Planning Permission for Green Roofs
In general, a replacement roof or retrofit does not need planning permission before it can be carried out and installed. Having said that it is always a good idea to check with your local council before you go ahead and carry out any major external renovation, particularly if you live in a conservation area or own a listed building. It might also be polite to run your plans by your neighbours if you are on good terms with them.
Incorporating a green roof into the plans for any new build can nowadays ease the approval process as it is seen as desirable aspect for many councils.
Before you plan your green roof you might want to contact your local council or a reputable installer to find out:
- If you need planning permission for a green roof.
- If you need building regulations approval.
- Whether there are any specific planning policies/guides relating to green roofs (An example is this set of guidelines from Manchester City Council).
It’s not just your council that needs to be contacted, you will probably need to get in touch with both your mortgage and insurance companies to check if there are any issues.
New Builds and Green Roofs
If you are building a new office block or putting up your own house, including a green roof can actually help you with gaining planning permission. Indeed, some areas such as the Cotswolds, specify its desirability in their regulations. Green roofs can also get you valuable BREEAM (Building Research Establishment Environmental Assessment Method) credits.
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Building Regulation Approval
Whilst there are no specific building regulations relating to green roofs, there may be issues concerning load capacity, fire prevention or the disposal of water from the surface of the installation. Building regulation approval is needed under a wide range of circumstances including:
- When you construct a new building.
- When you extend or alter an existing building (this may well be the issue where a green roof is most pertinent).
- If you convert a loft space or replace windows.
- Installing services and fittings into a building such as hot water cylinders or fuel burning appliances.
If you are building a green roof then you may need to fill in a Building Regulation Approval Notice application which means someone approved by the council will need to inspect your property to make sure it is suitable for a green roof. If your installer is on board with the Green Roof Code then they will be able to talk you through the process.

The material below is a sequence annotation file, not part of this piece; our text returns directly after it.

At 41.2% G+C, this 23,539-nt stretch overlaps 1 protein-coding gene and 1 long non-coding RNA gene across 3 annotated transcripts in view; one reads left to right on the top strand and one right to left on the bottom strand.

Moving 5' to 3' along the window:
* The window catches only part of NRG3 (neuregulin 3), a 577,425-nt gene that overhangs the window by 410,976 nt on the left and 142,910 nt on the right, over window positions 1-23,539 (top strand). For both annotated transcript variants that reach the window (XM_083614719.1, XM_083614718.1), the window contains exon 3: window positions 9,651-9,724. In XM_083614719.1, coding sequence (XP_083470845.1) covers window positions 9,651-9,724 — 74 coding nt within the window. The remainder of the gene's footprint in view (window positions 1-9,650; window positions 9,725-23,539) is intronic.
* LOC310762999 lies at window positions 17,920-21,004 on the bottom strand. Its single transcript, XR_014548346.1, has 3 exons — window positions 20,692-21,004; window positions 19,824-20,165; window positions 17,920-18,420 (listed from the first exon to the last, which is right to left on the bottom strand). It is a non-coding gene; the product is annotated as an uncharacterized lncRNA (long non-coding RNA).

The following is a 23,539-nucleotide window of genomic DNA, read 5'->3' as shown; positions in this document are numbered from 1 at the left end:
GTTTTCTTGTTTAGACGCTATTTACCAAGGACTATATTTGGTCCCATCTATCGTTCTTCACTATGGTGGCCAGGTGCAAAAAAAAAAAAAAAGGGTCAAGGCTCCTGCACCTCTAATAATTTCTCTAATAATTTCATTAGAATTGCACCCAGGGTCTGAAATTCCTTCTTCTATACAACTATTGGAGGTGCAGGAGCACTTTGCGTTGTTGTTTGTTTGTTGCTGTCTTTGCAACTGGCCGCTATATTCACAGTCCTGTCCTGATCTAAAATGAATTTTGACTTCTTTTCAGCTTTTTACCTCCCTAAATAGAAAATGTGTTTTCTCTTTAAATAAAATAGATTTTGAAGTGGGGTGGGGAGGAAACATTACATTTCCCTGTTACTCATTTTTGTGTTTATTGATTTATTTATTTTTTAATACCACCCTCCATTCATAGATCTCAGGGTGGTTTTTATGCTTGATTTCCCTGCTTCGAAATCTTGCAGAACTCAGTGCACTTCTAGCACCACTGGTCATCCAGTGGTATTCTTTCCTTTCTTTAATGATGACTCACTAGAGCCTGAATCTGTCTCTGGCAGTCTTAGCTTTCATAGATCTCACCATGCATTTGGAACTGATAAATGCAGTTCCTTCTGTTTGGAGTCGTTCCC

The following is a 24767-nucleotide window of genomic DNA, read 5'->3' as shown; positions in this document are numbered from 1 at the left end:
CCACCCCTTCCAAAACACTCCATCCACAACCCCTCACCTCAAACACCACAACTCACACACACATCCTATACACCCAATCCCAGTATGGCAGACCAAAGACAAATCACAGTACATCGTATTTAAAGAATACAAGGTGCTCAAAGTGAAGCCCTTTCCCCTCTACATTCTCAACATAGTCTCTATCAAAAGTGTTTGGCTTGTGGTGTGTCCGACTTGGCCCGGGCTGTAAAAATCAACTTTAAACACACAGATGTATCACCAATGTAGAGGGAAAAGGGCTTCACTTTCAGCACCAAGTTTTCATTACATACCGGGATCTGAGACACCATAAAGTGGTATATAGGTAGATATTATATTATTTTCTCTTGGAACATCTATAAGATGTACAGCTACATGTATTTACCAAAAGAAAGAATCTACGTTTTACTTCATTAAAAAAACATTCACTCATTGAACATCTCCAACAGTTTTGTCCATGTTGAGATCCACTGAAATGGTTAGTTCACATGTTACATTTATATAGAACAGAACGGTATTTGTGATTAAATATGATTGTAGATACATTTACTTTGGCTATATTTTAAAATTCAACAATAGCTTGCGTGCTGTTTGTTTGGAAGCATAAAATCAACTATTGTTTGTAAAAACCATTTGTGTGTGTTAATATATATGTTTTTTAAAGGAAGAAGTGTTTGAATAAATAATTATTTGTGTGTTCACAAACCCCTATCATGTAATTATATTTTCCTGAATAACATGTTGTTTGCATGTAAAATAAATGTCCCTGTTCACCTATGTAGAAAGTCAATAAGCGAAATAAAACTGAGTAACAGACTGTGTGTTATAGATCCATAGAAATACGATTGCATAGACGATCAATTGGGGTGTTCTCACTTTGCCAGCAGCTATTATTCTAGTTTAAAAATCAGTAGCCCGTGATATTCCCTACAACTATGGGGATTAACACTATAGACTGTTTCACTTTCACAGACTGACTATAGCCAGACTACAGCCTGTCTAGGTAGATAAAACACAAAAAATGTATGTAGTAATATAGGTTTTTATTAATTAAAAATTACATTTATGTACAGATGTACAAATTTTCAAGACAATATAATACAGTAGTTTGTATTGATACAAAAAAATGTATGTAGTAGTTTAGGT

Insurance and Green Roofs
You will need to contact your buildings insurer if you are having a green roof installed as they may want to review your premium or make sure that the construction meets the right standards and has passed all the appropriate planning permission and building regulation approval conditions that may be in place. It might, in certain circumstances, lead to an increase in your premiums, though it is interesting to note that in the rest of Europe at the moment insurance costs can come down with the installation of a green roof because of the reduced fire risk.
Whilst it is usually not a problem as long as all the right steps have been followed, you should also check with your mortgage provider to see if there are any objections to the construction of a green roof.
It’s Better to be Safe than Sorry with Planning Permissions
When it comes to planning permission on green roofs it is always better to be safe than sorry. Your installer should know all the current issues relating to putting in a construction of this type, and they should be competent to assess whether there are likely to be problems such as whether your roof can cope with the extra load. But that doesn’t stop you doing the initial work and checking with your local council.
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